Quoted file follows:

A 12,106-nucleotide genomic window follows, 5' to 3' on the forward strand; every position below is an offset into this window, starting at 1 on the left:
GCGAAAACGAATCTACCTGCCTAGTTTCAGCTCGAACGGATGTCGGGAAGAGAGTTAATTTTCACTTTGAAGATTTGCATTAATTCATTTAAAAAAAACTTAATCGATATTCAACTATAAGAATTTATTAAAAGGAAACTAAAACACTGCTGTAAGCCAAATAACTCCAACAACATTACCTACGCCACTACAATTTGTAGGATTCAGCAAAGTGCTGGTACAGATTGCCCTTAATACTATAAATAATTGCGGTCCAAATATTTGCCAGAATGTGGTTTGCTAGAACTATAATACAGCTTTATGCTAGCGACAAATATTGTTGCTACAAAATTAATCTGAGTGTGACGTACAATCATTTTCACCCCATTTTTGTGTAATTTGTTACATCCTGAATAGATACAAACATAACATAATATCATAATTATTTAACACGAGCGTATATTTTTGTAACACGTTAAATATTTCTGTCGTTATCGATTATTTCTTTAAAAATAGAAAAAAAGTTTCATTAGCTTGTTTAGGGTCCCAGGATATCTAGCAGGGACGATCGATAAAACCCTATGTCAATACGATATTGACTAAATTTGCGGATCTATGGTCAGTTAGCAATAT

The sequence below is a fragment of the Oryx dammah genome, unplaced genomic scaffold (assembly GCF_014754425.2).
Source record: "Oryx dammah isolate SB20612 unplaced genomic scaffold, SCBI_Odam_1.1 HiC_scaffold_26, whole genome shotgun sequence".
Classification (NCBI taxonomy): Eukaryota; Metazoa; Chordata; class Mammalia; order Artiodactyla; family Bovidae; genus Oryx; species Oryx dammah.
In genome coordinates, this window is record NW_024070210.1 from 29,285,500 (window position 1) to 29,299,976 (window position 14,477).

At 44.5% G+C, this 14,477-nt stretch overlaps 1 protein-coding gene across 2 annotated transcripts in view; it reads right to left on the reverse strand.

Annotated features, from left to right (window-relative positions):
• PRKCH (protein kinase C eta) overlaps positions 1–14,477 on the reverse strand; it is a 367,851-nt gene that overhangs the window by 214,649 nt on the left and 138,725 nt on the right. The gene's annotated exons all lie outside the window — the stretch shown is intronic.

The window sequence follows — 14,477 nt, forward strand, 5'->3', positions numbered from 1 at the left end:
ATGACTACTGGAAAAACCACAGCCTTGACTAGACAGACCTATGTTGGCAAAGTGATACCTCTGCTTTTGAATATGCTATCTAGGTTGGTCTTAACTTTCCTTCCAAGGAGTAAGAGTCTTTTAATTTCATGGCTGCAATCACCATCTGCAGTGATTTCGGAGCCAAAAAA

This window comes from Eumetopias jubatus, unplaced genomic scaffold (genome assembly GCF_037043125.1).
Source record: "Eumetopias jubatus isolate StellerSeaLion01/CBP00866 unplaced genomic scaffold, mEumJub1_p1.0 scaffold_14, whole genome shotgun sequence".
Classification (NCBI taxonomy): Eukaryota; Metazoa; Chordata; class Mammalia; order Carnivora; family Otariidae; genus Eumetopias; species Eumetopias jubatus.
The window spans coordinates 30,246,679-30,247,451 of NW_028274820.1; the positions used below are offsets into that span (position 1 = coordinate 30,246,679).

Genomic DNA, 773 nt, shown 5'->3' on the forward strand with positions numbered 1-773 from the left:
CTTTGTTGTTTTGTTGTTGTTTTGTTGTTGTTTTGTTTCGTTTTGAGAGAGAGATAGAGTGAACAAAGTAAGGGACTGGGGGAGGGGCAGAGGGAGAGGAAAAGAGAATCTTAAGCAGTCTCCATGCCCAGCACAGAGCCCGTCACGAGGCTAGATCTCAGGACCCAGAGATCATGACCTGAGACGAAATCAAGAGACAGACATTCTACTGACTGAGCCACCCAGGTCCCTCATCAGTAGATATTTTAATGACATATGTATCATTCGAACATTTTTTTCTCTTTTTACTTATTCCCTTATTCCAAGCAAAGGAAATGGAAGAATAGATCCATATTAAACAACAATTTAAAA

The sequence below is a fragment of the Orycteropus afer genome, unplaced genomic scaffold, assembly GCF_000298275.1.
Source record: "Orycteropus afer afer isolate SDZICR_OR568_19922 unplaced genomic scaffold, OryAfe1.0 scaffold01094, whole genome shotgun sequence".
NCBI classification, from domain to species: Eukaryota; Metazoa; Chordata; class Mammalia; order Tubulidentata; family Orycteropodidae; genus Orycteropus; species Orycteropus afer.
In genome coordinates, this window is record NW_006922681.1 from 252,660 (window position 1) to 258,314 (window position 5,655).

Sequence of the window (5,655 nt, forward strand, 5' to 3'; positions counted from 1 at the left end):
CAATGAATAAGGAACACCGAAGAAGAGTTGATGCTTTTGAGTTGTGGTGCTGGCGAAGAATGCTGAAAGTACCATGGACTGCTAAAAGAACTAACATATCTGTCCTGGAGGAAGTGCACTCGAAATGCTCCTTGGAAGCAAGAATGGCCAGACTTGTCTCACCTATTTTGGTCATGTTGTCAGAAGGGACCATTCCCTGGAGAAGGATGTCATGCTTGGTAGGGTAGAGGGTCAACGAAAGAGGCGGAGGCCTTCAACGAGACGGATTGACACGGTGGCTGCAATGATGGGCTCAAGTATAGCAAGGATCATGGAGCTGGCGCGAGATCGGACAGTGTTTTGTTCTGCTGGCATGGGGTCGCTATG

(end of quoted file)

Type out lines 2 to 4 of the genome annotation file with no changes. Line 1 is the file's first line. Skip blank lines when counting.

GCGAAAACGAATCTACCTGCCTAGTTTCAGCTCGAACGGATGTCGGGAAGAGAGTTAATTTTCACTTTGAAGATTTGCATTAATTCATTTAAAAAAAACTTAATCGATATTCAACTATAAGAATTTATTAAAAGGAAACTAAAACACTGCTGTAAGCCAAATAACTCCAACAACATTACCTACGCCACTACAATTTGTAGGATTCAGCAAAGTGCTGGTACAGATTGCCCTTAATACTATAAATAATTGCGGTCCAAATATTTGCCAGAATGTGGTTTGCTAGAACTATAATACAGCTTTATGCTAGCGACAAATATTGTTGCTACAAAATTAATCTGAGTGTGACGTACAATCATTTTCACCCCATTTTTGTGTAATTTGTTACATCCTGAATAGATACAAACATAACATAATATCATAATTATTTAACACGAGCGTATATTTTTGTAACACGTTAAATATTTCTGTCGTTATCGATTATTTCTTTAAAAATAGAAAAAAAGTTTCATTAGCTTGTTTAGGGTCCCAGGATATCTAGCAGGGACGATCGATAAAACCCTATGTCAATACGATATTGACTAAATTTGCGGATCTATGGTCAGTTAGCAATAT

The sequence below is a fragment of the Oryx dammah genome, unplaced genomic scaffold (assembly GCF_014754425.2).
Source record: "Oryx dammah isolate SB20612 unplaced genomic scaffold, SCBI_Odam_1.1 HiC_scaffold_26, whole genome shotgun sequence".